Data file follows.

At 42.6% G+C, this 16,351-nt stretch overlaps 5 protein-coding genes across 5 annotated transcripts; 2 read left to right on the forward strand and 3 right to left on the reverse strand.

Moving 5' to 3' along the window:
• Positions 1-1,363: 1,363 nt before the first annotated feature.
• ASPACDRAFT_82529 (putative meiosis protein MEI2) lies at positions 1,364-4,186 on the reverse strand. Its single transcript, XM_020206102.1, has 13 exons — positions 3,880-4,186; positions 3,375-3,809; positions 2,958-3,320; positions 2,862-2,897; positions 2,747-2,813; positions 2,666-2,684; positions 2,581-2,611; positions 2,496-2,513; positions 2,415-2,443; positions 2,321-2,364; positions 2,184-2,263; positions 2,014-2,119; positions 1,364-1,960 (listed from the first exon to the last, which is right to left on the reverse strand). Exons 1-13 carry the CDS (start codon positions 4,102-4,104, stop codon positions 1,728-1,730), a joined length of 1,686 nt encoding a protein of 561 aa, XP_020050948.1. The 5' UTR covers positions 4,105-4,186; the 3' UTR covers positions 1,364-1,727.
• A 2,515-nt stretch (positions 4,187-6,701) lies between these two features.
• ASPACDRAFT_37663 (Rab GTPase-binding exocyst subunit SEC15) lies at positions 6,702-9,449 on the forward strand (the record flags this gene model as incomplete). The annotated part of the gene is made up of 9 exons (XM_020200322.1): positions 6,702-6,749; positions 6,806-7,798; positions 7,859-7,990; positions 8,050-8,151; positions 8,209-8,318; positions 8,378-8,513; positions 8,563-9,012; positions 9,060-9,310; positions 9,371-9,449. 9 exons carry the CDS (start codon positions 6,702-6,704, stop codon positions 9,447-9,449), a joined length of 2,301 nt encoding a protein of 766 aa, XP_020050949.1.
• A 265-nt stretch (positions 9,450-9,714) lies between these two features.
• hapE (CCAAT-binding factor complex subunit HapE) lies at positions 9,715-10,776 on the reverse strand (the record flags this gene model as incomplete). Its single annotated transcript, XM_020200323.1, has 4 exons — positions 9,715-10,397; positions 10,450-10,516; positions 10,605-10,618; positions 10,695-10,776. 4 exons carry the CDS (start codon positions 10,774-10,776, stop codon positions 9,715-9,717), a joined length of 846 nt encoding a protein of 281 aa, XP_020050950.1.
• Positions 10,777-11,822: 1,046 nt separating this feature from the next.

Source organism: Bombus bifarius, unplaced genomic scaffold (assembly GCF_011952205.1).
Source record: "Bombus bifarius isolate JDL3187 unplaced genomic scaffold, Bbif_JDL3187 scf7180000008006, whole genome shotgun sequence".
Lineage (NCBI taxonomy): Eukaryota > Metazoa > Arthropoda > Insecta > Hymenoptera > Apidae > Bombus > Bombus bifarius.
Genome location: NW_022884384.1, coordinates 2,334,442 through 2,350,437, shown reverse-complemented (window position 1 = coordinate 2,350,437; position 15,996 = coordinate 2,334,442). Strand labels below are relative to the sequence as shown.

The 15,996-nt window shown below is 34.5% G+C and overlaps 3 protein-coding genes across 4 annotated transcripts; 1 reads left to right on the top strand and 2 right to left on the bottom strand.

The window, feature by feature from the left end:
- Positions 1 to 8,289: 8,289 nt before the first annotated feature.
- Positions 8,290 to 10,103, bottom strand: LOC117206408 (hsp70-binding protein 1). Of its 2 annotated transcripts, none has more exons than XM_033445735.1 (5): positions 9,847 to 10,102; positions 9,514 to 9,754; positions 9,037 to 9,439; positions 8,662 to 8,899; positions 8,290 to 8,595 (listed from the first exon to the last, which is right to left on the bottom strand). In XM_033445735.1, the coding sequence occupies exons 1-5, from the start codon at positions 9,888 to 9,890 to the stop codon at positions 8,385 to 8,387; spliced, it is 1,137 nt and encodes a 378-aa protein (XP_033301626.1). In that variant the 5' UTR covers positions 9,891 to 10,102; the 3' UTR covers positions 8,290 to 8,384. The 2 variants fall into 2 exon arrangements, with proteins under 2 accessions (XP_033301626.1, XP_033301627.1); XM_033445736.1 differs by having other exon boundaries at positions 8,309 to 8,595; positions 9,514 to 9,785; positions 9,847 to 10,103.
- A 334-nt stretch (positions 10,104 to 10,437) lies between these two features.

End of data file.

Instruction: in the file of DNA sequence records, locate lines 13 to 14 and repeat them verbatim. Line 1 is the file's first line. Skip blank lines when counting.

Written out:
Genome location: NW_022884384.1, coordinates 2,334,442 through 2,350,437, shown reverse-complemented (window position 1 = coordinate 2,350,437; position 15,996 = coordinate 2,334,442). Strand labels below are relative to the sequence as shown.

The 15,996-nt window shown below is 34.5% G+C and overlaps 3 protein-coding genes across 4 annotated transcripts; 1 reads left to right on the top strand and 2 right to left on the bottom strand.